I presume you are scripting in OCaml. Then Sys.argv.(0) is the easiest way to get the script name. Sys module also provides Sys.executable_name, but its semantics is slightly different:
let _ = prerr_endline Sys.executable_name; Array.iter prerr_endline Sys.argv;;
If I run the above line, putting the line in test.ml, by ocaml test.ml hello world, I have:
/usr/local/bin/ocaml - executable_name
test.ml - argv.(0)
hello - argv.(1)
world - argv.(2)
So OCaml toplevel does something fancy against argv for you.
In general, obtaining the current module name in OCaml is not easy, from several reasons:
- ML modules are so flexible that they can be aliased, included into other modules, and applied to module functors.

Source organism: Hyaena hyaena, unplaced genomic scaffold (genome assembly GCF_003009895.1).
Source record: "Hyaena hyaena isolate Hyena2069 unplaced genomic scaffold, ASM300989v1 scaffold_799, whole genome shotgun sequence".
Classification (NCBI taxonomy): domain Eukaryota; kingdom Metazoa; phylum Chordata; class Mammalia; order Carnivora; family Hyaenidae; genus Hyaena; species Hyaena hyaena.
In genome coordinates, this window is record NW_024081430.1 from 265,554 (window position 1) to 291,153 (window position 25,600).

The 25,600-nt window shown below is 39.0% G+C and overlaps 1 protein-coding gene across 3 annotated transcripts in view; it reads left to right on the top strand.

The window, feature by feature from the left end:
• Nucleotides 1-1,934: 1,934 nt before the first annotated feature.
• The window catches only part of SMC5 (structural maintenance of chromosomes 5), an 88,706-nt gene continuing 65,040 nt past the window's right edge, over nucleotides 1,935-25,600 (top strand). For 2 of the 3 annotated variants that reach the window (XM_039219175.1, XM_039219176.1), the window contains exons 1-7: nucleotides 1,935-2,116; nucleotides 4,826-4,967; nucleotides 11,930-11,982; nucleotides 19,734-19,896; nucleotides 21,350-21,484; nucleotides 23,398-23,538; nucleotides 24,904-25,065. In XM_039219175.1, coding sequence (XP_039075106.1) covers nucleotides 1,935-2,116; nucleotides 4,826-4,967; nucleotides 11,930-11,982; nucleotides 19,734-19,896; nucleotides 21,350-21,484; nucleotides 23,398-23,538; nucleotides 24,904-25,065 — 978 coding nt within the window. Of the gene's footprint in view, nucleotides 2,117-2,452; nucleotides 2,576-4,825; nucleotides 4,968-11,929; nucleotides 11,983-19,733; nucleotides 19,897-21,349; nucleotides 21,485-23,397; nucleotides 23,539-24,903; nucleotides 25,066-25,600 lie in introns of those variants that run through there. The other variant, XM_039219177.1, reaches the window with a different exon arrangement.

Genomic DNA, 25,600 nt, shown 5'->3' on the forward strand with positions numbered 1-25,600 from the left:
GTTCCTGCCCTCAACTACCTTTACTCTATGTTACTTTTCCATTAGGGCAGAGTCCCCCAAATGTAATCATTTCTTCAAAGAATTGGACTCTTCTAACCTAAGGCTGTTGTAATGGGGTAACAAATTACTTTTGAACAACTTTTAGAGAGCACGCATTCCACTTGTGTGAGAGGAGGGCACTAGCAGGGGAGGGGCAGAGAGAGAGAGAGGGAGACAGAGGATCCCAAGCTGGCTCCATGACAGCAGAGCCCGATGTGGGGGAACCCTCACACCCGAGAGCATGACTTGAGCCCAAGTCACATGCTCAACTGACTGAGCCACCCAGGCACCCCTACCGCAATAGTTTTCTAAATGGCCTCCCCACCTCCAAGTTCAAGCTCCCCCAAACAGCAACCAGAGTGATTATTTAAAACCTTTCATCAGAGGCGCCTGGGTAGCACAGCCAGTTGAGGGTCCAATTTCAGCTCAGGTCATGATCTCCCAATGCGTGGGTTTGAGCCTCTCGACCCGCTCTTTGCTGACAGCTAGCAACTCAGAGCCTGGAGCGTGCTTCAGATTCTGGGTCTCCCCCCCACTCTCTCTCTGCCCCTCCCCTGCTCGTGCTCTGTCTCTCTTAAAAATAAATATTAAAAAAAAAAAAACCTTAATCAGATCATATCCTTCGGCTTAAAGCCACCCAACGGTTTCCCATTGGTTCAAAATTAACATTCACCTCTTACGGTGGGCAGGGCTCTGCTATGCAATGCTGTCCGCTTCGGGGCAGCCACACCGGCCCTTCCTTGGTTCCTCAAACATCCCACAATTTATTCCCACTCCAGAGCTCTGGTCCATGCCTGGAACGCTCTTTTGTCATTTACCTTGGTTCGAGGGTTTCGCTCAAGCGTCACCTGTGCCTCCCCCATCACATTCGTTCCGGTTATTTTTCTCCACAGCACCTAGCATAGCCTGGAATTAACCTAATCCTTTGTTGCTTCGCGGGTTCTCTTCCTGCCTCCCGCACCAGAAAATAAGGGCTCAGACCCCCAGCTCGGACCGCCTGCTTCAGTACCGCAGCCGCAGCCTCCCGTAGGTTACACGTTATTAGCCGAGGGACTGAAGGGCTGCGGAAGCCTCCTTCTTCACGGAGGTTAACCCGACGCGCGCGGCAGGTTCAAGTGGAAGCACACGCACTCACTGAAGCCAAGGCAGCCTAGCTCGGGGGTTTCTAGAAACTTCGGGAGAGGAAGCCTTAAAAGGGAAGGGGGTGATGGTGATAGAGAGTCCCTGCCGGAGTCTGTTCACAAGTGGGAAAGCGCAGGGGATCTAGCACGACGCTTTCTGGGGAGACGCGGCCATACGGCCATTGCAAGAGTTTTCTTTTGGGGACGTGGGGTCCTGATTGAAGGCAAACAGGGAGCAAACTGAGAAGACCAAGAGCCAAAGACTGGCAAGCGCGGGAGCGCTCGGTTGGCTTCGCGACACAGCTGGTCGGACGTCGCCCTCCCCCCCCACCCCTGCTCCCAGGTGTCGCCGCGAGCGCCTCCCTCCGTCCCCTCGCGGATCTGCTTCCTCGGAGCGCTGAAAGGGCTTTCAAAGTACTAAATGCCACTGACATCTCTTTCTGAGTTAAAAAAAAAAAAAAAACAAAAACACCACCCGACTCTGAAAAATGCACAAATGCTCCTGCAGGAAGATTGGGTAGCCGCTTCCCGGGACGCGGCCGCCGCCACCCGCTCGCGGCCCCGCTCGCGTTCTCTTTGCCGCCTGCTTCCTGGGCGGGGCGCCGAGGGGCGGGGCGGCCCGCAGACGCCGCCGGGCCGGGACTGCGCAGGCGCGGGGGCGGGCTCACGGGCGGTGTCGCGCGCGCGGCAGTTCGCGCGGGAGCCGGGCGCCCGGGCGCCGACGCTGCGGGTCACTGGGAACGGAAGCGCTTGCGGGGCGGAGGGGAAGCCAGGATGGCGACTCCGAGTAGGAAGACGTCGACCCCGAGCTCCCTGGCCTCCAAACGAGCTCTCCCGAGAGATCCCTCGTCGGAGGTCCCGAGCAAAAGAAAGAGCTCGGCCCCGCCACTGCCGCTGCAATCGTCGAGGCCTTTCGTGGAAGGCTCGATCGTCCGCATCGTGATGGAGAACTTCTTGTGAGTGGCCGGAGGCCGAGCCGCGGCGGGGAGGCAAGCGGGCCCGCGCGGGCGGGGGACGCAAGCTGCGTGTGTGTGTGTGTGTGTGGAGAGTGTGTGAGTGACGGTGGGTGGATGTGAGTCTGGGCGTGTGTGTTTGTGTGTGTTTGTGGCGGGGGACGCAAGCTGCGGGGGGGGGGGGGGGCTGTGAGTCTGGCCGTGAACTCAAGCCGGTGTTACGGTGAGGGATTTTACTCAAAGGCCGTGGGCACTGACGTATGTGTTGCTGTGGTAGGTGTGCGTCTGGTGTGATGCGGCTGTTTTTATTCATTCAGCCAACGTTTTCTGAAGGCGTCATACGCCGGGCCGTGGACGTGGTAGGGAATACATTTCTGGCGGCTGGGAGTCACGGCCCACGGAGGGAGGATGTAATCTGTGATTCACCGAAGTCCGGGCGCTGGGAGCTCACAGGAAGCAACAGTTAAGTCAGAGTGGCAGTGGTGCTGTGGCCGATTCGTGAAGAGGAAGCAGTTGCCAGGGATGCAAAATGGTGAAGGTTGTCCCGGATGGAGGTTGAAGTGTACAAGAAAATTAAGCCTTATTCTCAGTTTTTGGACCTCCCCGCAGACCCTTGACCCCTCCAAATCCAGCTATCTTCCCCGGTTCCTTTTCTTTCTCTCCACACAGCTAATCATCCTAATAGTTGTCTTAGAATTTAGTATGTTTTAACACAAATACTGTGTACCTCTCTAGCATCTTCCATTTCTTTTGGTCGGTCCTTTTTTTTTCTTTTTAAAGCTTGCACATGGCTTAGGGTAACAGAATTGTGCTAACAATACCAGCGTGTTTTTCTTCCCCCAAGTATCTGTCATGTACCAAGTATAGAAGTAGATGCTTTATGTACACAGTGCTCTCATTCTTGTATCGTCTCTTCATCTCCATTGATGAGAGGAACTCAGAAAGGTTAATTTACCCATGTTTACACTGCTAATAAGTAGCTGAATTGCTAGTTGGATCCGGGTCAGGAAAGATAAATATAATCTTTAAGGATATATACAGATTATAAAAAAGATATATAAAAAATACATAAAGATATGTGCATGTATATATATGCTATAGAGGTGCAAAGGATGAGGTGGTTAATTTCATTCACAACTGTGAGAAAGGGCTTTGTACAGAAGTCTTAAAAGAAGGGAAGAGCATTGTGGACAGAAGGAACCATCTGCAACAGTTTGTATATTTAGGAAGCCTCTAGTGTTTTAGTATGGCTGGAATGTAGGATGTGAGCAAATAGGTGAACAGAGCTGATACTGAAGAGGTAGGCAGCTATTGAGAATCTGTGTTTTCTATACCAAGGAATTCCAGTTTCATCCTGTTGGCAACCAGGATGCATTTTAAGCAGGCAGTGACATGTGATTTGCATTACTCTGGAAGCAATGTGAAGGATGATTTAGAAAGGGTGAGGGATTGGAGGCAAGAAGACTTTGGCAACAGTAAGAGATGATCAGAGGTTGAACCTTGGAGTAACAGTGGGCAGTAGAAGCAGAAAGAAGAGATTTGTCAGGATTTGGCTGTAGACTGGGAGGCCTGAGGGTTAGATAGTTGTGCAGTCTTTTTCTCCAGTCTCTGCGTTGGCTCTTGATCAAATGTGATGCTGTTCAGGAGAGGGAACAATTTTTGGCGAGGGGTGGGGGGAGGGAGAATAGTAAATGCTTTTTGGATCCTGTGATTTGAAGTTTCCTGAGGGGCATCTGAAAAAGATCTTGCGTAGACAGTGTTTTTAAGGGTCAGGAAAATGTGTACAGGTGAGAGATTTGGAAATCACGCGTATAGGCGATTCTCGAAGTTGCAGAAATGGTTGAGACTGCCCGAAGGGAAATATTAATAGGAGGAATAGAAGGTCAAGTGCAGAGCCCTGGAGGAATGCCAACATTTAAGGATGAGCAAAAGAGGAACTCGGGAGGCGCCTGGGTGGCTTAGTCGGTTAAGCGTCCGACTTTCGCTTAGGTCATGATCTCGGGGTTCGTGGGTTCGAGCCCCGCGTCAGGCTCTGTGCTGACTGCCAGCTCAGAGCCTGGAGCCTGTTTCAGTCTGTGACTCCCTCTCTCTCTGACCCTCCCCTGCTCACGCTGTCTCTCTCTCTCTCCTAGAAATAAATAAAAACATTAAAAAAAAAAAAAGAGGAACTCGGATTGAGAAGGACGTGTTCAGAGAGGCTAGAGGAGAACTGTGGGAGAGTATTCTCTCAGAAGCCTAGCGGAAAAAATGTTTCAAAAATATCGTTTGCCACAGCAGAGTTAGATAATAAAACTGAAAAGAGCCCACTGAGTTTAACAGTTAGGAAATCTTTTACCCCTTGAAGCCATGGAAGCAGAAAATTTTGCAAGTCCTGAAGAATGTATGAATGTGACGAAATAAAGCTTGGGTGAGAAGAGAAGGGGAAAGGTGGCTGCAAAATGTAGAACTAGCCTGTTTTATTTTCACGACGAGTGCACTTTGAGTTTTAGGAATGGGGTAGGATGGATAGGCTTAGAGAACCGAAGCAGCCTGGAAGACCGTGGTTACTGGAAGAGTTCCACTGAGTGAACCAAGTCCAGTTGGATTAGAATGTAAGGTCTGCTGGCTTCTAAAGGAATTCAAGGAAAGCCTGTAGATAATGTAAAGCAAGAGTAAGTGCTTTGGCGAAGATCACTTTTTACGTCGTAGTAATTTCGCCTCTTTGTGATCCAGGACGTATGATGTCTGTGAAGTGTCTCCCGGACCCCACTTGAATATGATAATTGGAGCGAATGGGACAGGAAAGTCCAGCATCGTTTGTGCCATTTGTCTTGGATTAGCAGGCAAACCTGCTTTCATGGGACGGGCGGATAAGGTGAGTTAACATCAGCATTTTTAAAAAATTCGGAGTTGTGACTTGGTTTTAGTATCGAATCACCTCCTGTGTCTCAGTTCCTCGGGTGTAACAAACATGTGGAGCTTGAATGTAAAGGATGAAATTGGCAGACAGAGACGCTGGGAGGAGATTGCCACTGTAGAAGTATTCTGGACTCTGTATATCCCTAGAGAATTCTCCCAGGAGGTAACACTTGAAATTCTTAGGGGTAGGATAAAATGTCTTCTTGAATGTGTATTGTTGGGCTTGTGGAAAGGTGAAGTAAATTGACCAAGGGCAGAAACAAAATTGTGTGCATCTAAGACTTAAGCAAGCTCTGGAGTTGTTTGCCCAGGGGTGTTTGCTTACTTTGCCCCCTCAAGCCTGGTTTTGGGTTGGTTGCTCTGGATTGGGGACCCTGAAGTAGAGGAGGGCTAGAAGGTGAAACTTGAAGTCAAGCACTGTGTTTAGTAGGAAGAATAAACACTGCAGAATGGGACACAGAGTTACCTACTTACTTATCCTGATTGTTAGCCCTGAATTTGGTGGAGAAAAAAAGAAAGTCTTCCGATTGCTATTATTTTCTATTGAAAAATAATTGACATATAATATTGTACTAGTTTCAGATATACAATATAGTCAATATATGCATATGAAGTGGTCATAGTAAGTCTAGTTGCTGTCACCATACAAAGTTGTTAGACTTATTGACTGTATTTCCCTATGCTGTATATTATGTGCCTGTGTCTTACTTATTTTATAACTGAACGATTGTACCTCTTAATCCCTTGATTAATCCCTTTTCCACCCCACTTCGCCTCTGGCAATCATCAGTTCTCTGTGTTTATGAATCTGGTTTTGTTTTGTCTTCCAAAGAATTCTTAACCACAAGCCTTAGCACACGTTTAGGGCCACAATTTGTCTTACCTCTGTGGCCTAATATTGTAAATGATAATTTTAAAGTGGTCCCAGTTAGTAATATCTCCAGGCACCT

- OCaml does not embed the module name into its object file.
One probably possible workaround is to add a variable for the module name by yourself, like:
let ml_source_name = "foobar.ml"
This definition can be probably auto inserted by some pre-processing. However, I am not sure CamlP4 can have the file name of the currently processing source file.
If your main purpose is simple scripting, then of course this pre-processing is too complicated, I am afraid.